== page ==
Reptiles & Amphibians

The Tadpoles Are Growing Up

Remember when we found the tiny tadpoles in the rain barrel? They've been doing a lot of growing since then and now the very first tadpole has left the pond to explore dry land. Here he is on his very first day in his new environment.



He's just a tiny little guy. His body is about a half inch long (not counting the length of his tail). He's not doing a whole lot - or maybe it's just that he's busy doing a lot of baby frog stuff and it just doesn't look like a lot to a human.

One of the other tadpoles noticed that his brother left the pond, and was very curious about the whole situation.



Most of the other tadpoles, though, are still focused on all of their busy pond activities and haven't noticed what big brother is doing. We aren't quite sure how many tadpoles are in our little plastic pond. We've counted at least 50 but have no idea how many others are hiding in the rocks at the bottom of the bond.



It is so peaceful watching little tadpoles going about their important tadpole business. They look a lot like balloon or blimps with faces. It's pretty amazing to see the changes that they go through on their way to becoming and adult frog.

It shouldn't be long before other tadpoles join their sibling on the pond shore. I wonder if the curious one from the second video will be the next one out of the water.



Look What We Found In The Rain Barrel!

A couple of days ago we found these guys in one of our rain water barrels. They are tiny little tadpoles - probably offspring of one of our local tree frogs. We've moved them out of the rain barrels and into a good sized plastic garden pond where we'll babysit them as they grow and transform into adult frogs.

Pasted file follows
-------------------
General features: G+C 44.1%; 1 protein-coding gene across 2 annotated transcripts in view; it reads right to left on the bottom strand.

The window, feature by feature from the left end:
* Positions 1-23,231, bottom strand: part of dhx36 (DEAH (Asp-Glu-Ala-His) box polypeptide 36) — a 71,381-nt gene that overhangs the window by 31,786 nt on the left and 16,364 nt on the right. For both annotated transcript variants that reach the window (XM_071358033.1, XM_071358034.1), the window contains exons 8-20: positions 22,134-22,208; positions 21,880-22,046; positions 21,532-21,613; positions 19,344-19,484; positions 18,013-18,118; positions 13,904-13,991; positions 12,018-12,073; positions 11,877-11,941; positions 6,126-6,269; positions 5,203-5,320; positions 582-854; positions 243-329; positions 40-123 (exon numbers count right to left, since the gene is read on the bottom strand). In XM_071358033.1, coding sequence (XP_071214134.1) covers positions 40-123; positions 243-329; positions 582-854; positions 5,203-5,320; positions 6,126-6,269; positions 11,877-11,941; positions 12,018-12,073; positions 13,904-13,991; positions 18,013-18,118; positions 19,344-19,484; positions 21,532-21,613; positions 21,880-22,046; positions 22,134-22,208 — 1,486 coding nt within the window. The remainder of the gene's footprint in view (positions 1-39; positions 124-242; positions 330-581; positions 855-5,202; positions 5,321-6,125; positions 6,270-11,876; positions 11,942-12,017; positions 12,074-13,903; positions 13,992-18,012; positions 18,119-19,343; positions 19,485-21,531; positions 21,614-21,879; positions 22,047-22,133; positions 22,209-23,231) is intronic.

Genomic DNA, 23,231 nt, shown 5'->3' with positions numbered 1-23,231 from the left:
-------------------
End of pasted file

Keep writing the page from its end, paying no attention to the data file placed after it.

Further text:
In this video they are in plastic buckets, taking a little break on the porch as we moved them from the rain barrel to the new tadpole pond. They are funny looking little things - kind of like really big commas with faces.



I'm so glad we moved them when we did. We had another strong gully washer downpour again today and the rain barrels would not have been a safe place for baby frogs.

We had so many tadpoles in the barrel that we moved some of them to a little natural pond area in the creek bed. I'm afraid that those ones have taken a very wild ride today. Hopefully they all made it safely to a nice new home somewhere downstream. Our new creek ran deep and fast today and those tadpoles are probably a few miles away by now.

We are really pleased to have found such a nice crop of young tadpoles in the rain barrel. Amphibians can be quite delicate animals and a good population of amphibians is an indication that the local environment is healthy. We don't use garden chemicals that could harm our local amphibian populations and in return they grow, prosper, and provide us with a natural form of insect control. You know your garden is a healthy place when it can be a good home for animals like frogs, toads and salamanders.

I sure hope the tadpoles that got washed away end up in a safe, pollution free environment too. Downstream locations can be such a dangerous place for amphibians. Who knows what kinds of chemicals have washed off of other people's land in this storm - and how that runoff will affect all of the animals that live in the marshy areas where the streams finally come to rest.